Hiking the spiritual Mount Tateyama

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Mount Tateyama: Heaven or Hell? Hagino Baker puts on her walking boots to learn about this much-fabled and mysterious part of Japan.


Mt. Tate, or Mount Tateyama, at the border of Toyama and Nagano prefectures, is one of the three Spiritual Mountains in Japan; along with Mount Haku (at the boarder of Gifu, Fukui, and Ishikawa prefectures) and the most famous of all, Mount Fuji.

In the old days, Japanese people feared high mountains as they believed the spirit of the dead travelled to the top, and in Buddhism, Hell was thought to be in the mountains. These two beliefs combined with spectacular geology have drawn people here for many years.

The Tateyama Kurobe Alpine Route was made by constructing an underground power station below Kurobe Dam, Japan’s tallest dam (186m). The history of its construction is fascinating – seven years were spent creating tunnels though the hot mountains (up to 165 degrees Celsius!) and an 80-metre-long shattered zone.


As you stand in Murodo, at the highest point of the Alpine Route, you can see why people likened it to Hell; the vast flatland in the middle of high mountains, caused by volcano eruptions, looks mysterious. Tarns hold red muddy water that resembles blood, and volcanic gas spews out of the ground by the beautiful Mikurigaike pond in Murodo.

Murodo: The hike

There are many walking paths in Murodo, but the most spiritually significant is the one to Oyama (3,003m), one of the three peaks of Tateyama.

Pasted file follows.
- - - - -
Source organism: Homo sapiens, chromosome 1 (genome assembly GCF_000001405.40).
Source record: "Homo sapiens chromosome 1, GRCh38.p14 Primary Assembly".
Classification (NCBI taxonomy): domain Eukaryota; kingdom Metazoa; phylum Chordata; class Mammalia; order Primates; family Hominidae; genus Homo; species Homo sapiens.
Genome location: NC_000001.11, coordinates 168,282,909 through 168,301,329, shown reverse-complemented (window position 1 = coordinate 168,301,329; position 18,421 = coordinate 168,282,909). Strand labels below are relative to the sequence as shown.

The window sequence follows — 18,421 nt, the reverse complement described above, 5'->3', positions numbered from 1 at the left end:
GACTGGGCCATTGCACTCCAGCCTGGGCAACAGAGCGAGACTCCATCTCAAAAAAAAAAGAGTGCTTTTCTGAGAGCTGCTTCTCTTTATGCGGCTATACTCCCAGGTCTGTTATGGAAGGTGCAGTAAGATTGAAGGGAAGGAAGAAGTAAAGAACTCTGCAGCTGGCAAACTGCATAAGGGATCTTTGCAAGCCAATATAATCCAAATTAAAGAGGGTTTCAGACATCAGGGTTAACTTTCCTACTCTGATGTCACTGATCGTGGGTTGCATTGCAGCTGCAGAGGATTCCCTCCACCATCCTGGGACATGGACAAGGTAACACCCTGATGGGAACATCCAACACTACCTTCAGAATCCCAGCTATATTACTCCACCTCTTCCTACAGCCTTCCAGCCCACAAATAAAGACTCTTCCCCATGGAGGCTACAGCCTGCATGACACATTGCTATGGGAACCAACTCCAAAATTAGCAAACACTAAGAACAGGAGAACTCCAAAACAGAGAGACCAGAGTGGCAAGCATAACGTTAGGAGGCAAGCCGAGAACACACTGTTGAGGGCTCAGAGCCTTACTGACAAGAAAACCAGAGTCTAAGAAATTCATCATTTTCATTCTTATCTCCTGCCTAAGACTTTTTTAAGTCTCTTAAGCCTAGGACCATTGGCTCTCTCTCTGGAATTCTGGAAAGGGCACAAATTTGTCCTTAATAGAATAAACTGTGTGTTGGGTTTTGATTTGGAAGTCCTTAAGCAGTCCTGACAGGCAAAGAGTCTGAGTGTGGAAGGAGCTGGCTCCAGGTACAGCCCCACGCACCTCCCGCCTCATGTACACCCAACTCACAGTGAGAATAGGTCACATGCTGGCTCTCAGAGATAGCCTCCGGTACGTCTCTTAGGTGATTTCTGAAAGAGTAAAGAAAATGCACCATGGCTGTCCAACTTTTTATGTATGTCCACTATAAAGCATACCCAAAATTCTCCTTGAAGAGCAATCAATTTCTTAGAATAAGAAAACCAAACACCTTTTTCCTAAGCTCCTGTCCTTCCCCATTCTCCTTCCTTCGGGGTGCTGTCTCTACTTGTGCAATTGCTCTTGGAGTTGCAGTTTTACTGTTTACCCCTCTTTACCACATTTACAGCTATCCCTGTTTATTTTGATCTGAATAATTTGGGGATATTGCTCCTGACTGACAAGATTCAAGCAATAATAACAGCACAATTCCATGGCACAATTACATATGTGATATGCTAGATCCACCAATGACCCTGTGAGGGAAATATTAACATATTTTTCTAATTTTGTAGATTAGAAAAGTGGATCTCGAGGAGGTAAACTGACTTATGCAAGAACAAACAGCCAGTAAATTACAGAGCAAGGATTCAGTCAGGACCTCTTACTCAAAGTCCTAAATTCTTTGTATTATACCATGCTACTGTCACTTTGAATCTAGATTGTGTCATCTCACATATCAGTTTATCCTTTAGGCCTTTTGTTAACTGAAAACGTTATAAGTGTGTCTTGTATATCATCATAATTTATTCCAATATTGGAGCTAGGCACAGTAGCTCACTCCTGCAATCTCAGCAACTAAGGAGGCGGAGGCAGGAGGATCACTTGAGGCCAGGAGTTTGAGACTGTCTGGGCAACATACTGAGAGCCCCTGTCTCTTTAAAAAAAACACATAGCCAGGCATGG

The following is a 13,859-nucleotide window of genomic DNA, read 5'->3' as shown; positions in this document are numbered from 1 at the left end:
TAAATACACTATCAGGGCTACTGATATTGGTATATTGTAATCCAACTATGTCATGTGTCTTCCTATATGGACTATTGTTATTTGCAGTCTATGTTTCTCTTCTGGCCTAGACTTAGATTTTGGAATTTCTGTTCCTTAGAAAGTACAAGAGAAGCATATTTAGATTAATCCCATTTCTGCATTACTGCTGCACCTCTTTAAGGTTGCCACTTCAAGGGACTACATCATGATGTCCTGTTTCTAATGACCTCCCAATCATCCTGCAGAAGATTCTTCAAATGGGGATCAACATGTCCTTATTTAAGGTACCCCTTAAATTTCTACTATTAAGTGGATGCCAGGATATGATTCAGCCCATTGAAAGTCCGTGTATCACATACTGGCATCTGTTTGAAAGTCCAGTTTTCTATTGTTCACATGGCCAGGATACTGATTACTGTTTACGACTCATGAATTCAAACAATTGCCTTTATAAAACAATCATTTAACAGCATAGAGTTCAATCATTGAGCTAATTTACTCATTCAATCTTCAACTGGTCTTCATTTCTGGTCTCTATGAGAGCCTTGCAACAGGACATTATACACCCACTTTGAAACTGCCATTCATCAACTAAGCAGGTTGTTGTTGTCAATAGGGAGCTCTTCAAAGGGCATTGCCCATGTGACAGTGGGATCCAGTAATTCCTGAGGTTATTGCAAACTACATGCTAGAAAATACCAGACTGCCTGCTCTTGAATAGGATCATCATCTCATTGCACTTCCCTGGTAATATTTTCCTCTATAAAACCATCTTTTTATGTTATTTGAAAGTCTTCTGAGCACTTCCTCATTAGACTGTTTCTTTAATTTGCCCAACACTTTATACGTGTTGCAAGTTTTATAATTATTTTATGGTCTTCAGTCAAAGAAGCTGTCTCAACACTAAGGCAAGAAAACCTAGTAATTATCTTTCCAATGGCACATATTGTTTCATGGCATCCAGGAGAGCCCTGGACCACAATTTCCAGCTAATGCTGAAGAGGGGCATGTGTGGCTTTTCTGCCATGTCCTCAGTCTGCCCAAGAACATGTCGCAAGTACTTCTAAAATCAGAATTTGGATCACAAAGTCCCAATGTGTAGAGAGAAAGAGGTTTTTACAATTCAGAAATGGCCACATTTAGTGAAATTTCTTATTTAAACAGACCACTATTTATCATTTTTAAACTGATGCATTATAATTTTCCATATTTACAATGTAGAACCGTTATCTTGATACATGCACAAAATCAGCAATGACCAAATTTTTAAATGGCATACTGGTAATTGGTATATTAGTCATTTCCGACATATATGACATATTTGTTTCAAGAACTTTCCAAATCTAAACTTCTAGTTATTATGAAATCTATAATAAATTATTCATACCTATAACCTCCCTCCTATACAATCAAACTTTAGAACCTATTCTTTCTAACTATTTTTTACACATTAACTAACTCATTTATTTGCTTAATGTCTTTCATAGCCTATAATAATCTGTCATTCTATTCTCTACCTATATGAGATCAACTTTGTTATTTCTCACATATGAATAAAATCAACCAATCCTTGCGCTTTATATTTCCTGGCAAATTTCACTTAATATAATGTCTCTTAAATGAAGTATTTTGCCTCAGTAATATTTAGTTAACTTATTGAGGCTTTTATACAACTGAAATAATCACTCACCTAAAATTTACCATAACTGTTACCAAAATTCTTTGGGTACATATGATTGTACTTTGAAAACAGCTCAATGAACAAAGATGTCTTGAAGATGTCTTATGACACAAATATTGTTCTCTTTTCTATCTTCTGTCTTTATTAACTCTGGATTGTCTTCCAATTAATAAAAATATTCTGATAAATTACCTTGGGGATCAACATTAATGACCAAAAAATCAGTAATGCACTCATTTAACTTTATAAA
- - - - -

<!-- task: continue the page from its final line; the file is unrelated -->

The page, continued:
Start the 2-2.5 hour (one way) hike to the (2,450m) peak from Murodo. Follow the paved path, crossing 4-5 snow patches (around until August in most years) to Ichinokoshi saddle where there’s a bathroom and a hut that serves drinks for a small fee.

From Ichinokoshi, a steep climb with loose rocks leads to Sannokoshi, a small flat area to take a break. The final climb leads to Oyama where you can visit the shrine and receive a purification ritual for 500 yen per person.

For a more relaxed approach, the 1-2 hour stroll around Mikurigaike Pond is refreshing, as is the as a boardwalk in Midagahara marshland (2,000m) a 20-minute bus ride down the Tateyama Kurobe Alpine Route on the Toyama side.

This area is very popular among spiritual seekers, mountain lovers, families with small children, and tour groups alike. Although some of the paths are paved, there are lots of steps and you need good trekking shoes and suitable clothes.

If you plan to do the Oyama hike, stay in Murodo and enjoy the stunning sunset and sunrise.

The transport

This is all easily accessible with the Tateyama Kurobe Alpine Route transport. Access either from the Toyama side and the Nagano side for cable cars, trolley buses and a ropeway.

Find out more about the Tateyama Kurobe Alpine Route, or get in touch with our team of Japan travel experts to plan your trip.

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